Teachers, plumbers, nurses forced to guard inmates at Mendota prison
Like many facilities across the country, a shortage of correctional officers has forced other staff to do double duty.
Aaron McGlothin, Chairman of the FCI Mendota Union, works in maintenance services.
He says that 15 to 22 staff per day are reassigned to work in correctional officer posts.
“We have teachers, we have craftsmen, plumbers, general maintenance people… it’s a process they’ve used all over the country and they rely on it too much and it doesn’t make our prisons much safer,” he says.
Almost one-third of the federal correctional officer jobs in the United States are vacant.
The Bureau of Federal Prisons says that anyone who works in its facilities is a trained, certified correctional worker. Employees will be informed when they are hired to expect to fulfill law enforcement positions.
“If you take so many people away from their regular jobs, you reduce the amount of staff available for an emergency response,” says McGlothin.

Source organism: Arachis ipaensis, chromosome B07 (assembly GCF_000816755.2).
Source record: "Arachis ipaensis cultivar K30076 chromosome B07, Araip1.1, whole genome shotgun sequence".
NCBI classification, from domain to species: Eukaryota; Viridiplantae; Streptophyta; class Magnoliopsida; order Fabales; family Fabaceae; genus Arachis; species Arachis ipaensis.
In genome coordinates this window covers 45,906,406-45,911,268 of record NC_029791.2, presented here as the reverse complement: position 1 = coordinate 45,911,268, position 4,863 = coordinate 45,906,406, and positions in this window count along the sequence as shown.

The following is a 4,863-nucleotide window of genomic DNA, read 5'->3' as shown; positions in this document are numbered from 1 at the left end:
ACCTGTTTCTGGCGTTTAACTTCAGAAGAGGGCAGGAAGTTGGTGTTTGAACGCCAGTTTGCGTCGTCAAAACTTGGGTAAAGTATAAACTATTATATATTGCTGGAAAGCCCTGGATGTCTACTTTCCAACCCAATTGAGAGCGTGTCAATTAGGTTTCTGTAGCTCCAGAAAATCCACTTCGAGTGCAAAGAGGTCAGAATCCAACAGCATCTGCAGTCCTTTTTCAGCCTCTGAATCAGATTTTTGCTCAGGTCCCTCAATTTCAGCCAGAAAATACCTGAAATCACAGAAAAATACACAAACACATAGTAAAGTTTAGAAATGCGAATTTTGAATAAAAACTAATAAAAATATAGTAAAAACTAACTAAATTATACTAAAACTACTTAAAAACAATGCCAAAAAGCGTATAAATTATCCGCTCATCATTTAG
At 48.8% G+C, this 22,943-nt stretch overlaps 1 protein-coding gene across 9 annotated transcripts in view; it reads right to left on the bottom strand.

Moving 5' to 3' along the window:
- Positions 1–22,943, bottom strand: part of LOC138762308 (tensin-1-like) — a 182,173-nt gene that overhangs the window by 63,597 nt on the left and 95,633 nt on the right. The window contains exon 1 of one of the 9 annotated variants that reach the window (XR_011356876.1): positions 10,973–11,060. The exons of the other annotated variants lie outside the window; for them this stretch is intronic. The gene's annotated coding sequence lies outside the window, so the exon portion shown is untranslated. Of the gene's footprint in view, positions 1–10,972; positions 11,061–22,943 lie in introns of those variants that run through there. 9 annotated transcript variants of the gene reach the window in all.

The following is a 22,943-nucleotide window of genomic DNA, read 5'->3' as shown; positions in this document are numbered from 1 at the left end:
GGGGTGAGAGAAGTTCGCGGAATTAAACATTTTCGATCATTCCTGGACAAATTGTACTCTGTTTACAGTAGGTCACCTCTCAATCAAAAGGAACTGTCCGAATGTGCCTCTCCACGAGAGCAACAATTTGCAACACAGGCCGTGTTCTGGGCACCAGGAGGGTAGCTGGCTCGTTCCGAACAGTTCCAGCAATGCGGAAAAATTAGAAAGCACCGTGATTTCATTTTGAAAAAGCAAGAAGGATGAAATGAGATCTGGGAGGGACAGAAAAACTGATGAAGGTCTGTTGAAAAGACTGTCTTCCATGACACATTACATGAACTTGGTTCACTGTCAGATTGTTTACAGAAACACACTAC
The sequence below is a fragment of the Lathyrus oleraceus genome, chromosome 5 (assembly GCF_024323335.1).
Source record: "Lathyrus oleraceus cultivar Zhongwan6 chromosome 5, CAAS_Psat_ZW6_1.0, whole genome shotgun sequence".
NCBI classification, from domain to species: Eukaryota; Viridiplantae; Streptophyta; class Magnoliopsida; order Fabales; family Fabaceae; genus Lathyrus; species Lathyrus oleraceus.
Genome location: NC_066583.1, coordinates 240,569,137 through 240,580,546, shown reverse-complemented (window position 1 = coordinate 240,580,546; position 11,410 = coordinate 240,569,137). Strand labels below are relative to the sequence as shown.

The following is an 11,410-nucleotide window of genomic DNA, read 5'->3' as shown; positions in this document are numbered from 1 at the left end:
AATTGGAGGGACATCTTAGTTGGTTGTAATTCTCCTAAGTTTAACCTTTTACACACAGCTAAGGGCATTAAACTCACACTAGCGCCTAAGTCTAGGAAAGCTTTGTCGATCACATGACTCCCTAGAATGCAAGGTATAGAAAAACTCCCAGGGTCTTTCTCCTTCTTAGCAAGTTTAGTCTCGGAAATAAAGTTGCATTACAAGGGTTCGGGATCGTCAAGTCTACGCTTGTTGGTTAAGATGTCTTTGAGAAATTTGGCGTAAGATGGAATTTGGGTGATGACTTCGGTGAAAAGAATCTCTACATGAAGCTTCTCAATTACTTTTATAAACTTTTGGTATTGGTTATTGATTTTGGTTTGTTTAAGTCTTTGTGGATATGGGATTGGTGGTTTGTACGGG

Currently FCI Mendota houses 961 prisoners with 261 people on duty.
And the shortage of workers could soon become even more acute.
“It’s not enough. We need more staff as they are constantly opening brand new housing units with the influx of these inmates from the private prisons,” McGlothin said.
Last week, McGlothin and other employees were pecked outside the prison and joined by Mendota Mayor Rolando Castro.
“Our tax money is in that facility and I want to make sure our employees are safe,” says Castro.
According to the union, prison jobs start at about $ 40,000 with retention incentives.
Mayor Castro says the positions should be more competitive.
FCI Mendota will hold a recruiting event Wednesday and Thursday in hopes of relieving the current staff.
McGlothin says he hopes for support from state and congressional lawmakers for even more funding to add prison jobs.
Action News contacted prison officials, who have not yet commented.
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